on 10-29-201411:00 AM - edited on 10-15-202111:36 AM by Closed Account
Warinner C, Rodrigues JF, Vyas R, Trachsel C, Shved N, Grossmann J, Radini A, Hancock Y, Tito RY, Fiddyment S, Speller C, Hendy J, Charlton S, Luder HU, Salazar-García DC, Eppler E, Seiler R, Hansen LH, Castruita JA, Barkow-Oesterreicher S, Teoh KY, Kelstrup CD, Olsen JV, Nanni P, Kawai T, Willerslev E, von Mering C, Lewis CM Jr, Collins MJ, Gilbert MT, Rühli F, Cappellini E. Nat Genet. 2014 Apr;46(4):336-44. doi: 10.1038/ng.2906. Epub 2014 Feb 23. Calcified dental plaque (dental calculus) preserves for millennia and entraps biomolecules from all domains of life and viruses. We report the first, to our knowledge, high-resolution taxonomic and protein functional characterization of the ancient oral microbiome and demonstrate that the oral cavity has long served as a reservoir for bacteria implicated in both local and systemic disease. We characterize (i) the ancient oral microbiome in a diseased state, (ii) 40 opportunistic pathogens, (iii) ancient human-associated putative antibiotic resistance genes, (iv) a genome reconstruction of the periodontal pathogen Tannerella forsythia, (v) 239 bacterial and 43 human proteins, allowing confirmation of a long-term association between host immune factors, 'red complex' pathogens and periodontal disease, and (vi) DNA sequences matching dietary sources. Directly datable and nearly ubiquitous, dental calculus permits the simultaneous investigation of pathogen activity, host immunity and diet, thereby extending direct investigation of common diseases into the human evolutionary past.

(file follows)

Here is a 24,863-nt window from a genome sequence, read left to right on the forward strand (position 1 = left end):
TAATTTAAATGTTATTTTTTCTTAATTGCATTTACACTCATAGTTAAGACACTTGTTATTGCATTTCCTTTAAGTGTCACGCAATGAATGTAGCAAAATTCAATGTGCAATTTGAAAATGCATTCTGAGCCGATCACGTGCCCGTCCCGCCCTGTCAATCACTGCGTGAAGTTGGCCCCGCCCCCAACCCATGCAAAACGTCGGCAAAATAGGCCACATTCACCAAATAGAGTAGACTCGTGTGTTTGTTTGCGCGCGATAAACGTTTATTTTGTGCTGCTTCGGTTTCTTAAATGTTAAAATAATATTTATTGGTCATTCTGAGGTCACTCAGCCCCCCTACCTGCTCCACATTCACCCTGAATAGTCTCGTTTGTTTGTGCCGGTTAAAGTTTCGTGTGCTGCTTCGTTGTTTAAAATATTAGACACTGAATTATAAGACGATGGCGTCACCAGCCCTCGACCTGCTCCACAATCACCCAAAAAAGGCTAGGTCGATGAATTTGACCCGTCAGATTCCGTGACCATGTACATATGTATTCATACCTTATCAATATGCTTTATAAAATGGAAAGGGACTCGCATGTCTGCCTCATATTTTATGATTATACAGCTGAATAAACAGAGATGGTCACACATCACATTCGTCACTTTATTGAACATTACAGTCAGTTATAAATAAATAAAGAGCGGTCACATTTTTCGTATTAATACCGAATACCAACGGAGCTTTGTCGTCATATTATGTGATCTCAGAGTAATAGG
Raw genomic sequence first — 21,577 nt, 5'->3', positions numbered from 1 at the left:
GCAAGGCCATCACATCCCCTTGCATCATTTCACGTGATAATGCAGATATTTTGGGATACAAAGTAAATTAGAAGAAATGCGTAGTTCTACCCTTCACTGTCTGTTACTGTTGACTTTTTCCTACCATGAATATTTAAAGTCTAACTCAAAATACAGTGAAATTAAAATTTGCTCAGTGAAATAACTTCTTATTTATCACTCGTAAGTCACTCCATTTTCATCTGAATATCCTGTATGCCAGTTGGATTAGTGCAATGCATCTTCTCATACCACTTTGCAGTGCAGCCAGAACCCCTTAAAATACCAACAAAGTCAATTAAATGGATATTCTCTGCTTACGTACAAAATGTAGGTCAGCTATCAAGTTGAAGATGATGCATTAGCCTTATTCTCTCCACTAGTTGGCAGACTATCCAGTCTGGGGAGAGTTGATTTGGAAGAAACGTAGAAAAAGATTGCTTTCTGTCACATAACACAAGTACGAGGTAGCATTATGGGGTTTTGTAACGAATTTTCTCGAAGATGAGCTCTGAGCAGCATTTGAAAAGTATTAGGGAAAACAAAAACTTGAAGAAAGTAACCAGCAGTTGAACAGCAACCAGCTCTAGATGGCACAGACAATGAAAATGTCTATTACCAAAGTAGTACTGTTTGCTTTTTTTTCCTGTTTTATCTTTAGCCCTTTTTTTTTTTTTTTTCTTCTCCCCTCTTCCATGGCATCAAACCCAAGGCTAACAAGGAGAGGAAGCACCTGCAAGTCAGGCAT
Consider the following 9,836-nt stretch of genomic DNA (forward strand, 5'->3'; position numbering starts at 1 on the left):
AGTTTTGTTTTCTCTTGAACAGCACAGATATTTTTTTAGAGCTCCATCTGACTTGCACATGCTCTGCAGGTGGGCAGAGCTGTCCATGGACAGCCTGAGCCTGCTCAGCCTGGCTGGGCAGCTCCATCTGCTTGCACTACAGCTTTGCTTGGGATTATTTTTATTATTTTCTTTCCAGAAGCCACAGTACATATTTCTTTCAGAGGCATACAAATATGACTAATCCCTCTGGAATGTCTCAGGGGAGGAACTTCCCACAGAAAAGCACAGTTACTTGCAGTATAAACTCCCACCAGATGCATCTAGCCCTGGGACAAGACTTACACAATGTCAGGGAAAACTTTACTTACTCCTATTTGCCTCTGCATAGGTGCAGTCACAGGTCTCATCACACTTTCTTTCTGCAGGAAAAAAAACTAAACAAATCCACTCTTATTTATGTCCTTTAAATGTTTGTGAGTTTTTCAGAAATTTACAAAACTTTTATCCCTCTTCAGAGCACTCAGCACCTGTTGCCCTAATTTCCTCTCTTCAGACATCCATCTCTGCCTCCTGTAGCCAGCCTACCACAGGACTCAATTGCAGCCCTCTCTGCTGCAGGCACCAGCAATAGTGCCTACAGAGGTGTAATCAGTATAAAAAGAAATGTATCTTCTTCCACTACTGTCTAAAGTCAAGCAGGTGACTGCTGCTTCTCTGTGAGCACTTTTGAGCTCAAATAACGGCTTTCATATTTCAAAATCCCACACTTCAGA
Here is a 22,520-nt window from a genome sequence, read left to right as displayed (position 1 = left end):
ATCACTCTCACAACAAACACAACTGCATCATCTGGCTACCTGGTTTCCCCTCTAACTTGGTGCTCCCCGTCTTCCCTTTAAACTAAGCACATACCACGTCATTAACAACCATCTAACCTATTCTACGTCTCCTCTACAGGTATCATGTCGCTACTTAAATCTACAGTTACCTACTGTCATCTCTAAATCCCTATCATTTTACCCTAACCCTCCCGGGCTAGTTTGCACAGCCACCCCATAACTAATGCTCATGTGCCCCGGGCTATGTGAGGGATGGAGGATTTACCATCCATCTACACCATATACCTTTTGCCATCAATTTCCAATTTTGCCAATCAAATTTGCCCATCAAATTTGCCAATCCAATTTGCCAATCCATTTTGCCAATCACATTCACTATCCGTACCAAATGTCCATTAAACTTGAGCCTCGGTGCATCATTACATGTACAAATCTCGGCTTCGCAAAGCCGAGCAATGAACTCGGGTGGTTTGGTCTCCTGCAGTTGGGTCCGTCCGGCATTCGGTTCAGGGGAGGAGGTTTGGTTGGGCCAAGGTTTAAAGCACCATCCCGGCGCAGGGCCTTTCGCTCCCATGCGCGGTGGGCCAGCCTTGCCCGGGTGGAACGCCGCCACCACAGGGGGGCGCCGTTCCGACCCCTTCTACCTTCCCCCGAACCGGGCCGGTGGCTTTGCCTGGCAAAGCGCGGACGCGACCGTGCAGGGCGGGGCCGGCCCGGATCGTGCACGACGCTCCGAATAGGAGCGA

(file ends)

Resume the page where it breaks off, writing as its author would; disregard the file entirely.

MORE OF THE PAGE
http://www.nature.com/ng/journal/v46/n4/full/ng.2906.html University of ZÃ¼rich, University of York, University of Leicester, University of Oklahoma, Max Planck Institute for Evolutionary Anthropology, University of Valencia, University of Copenhagen, Aarhus Universitet, Forsyth Institute, Harvard University, Murdoch University